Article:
"persistent" data connections, cloud-based data repositories, high-grade
encryption, and associated technologies, can provide the foundation for an
open-source framework to provide privacy-enhanced mobile data storage and
data "self-destruction" systems to help return "search and seizure" closer
to the concept that the Founding Fathers had in mind.

So, I'm now making this urgent call for broad cooperation in the development
of *open-source* systems and environments that would include at least the
following initial attributes:

- Provide for the "continuous and automatic" backing up of *all* mobile
  device data (as desired) in secure off-device locations.  Such locations
  could include cloud-based services and/or locally controlled
  (e.g. business or home) computer systems and data arrays.  Note that under
  current laws the precise physical location of data greatly impacts the
  required mechanisms for government inspection or seizure of that data.
  Mobile devices (certainly in California for now) are pretty much an open
  book after the new Supreme Court ruling.  Various groups are working
  toward trying to achieve harmonization of laws to provide the equivalent
  of locally-hosted data privacy protections for cloud-based data, but
  battles in this regard are still ahead.  Also, the ability of authorities
  to try compel the provision of data decryption keys and related
  information varies depending on situations, jurisdictions, and other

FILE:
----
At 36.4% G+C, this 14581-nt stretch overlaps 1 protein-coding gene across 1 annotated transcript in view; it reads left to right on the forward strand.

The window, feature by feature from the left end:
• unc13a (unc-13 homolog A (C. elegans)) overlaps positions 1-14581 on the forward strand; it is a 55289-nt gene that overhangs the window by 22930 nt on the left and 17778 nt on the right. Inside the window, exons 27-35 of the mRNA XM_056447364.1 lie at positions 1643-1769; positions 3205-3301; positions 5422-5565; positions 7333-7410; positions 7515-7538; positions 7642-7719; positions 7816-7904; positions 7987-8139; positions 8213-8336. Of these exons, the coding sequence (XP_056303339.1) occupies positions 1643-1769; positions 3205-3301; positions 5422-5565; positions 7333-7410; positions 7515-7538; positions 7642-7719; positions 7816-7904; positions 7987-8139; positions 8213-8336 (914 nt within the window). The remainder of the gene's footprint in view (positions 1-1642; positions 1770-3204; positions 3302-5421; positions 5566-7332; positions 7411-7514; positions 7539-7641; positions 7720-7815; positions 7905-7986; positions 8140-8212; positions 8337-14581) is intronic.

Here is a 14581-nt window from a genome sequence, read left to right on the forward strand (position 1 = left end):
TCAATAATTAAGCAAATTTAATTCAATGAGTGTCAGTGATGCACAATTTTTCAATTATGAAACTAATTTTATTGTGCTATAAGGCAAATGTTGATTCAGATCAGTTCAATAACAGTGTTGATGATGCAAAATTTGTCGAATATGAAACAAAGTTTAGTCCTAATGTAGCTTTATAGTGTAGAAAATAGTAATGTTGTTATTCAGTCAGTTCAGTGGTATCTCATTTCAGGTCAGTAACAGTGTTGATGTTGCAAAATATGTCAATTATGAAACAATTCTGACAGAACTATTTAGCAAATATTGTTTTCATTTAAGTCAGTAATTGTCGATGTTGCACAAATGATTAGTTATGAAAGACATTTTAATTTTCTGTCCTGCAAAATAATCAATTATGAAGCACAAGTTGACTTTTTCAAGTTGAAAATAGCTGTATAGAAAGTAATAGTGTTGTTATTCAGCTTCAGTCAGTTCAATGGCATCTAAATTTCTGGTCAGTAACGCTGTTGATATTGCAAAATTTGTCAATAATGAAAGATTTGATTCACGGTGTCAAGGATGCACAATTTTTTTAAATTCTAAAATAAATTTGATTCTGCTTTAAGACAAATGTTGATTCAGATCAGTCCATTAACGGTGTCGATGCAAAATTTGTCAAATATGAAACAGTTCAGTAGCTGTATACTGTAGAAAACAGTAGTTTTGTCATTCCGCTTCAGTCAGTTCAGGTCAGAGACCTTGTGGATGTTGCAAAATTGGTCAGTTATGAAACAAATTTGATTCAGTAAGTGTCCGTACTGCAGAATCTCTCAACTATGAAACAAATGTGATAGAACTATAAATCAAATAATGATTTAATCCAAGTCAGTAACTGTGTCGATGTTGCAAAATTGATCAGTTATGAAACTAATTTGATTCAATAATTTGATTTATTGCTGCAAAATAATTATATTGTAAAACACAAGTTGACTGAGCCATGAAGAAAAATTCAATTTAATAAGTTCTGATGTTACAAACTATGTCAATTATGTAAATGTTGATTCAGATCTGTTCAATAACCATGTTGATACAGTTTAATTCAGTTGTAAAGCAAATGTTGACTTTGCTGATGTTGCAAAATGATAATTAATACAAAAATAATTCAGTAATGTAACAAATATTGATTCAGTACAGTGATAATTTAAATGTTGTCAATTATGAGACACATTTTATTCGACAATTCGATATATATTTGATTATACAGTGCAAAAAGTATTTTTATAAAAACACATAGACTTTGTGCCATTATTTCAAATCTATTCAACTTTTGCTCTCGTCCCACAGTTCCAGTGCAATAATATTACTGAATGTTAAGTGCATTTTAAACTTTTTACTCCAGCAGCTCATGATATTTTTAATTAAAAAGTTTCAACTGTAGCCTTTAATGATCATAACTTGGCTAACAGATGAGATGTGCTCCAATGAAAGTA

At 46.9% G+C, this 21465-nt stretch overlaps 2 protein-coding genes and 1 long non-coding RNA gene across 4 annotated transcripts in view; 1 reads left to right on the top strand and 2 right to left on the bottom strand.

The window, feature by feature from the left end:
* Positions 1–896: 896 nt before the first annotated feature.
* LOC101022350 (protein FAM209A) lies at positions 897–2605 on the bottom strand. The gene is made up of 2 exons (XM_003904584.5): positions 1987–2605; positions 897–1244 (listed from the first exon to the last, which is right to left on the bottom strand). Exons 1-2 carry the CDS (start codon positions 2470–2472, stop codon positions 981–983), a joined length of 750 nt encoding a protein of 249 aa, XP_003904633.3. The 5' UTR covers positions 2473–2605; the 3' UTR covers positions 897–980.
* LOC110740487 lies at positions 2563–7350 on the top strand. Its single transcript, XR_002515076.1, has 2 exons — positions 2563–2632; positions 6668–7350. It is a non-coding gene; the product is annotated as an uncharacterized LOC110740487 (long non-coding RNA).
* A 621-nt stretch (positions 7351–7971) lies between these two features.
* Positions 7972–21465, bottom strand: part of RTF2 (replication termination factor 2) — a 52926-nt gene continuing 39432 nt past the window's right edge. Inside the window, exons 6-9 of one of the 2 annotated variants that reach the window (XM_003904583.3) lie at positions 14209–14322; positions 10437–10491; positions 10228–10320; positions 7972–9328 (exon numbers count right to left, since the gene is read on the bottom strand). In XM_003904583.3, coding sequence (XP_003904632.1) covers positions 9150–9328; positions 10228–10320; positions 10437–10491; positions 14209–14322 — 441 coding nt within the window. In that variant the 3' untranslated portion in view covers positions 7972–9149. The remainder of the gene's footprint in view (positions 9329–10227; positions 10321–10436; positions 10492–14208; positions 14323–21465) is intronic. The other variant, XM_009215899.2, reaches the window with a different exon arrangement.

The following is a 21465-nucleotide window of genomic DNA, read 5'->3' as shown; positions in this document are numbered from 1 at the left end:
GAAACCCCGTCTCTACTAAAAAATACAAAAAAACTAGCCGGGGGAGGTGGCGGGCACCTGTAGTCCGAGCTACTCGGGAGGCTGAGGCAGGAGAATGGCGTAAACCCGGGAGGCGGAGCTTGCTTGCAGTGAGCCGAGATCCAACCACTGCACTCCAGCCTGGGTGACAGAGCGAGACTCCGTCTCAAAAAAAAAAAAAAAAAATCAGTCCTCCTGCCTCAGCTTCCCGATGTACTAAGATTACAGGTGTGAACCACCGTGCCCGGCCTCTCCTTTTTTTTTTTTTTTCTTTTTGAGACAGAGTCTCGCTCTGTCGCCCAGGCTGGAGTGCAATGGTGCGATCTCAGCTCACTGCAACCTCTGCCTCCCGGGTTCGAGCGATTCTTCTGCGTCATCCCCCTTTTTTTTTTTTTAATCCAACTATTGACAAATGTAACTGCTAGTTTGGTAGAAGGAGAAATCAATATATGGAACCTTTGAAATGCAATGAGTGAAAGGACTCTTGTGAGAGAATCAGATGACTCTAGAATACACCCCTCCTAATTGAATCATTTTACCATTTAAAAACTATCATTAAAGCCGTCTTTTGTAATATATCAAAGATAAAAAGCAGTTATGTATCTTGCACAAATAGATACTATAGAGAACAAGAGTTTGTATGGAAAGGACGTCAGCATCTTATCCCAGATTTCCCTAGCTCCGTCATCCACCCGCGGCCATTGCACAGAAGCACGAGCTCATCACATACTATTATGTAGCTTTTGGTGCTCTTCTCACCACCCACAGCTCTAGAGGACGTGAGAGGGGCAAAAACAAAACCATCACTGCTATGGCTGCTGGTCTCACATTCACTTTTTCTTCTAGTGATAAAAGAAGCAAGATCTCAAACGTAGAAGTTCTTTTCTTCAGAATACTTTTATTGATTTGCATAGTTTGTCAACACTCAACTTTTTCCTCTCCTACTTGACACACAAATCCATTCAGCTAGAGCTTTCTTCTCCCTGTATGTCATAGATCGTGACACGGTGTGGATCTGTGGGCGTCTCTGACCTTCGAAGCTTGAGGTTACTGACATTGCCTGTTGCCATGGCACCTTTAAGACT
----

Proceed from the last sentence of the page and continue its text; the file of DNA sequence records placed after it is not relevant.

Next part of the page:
- Users should be able to optionally specify degrees of data security
  desired on a per-item basis.  For data without significant privacy-related
  concerns, mobile device data self-destruct mechanisms could be flagged to
  bypass that specific data (e.g. specific files, databases, etc.) under
  particular usage scenarios.  Individual data items could also be flagged
  for various degrees of off-device data repository security—unencrypted
  (e.g. publicly shared data), encrypted, or various combinations as

- All communications between mobile devices and remote data repositories
  would be encrypted.

- Mobile device data self-destruct mechanisms would be designed to enable
  ease of use in routine, unusual, and emergency situations for selected or
  full data.  For example, a traveler about to enter U.S.  customs could use
  a routine activation sequence to "cleanse" sensitive business data from a
  mobile device, then restore it completely (restoration priority at the
  control of the user) afterward.  In unusual or emergency situations, data
  self-destruct activation may be through a unique device key sequence or
  carefully confirmed voice command sequence.  Sequences to delete
  off-device stored backup data in remote repositories, and methodologies
  for remote triggering of mobile device data self-destruct (including both
  manually triggered and "tamper triggered" sequences, would likely be
  commensurately more complex to avoid undesired data loss, depending on the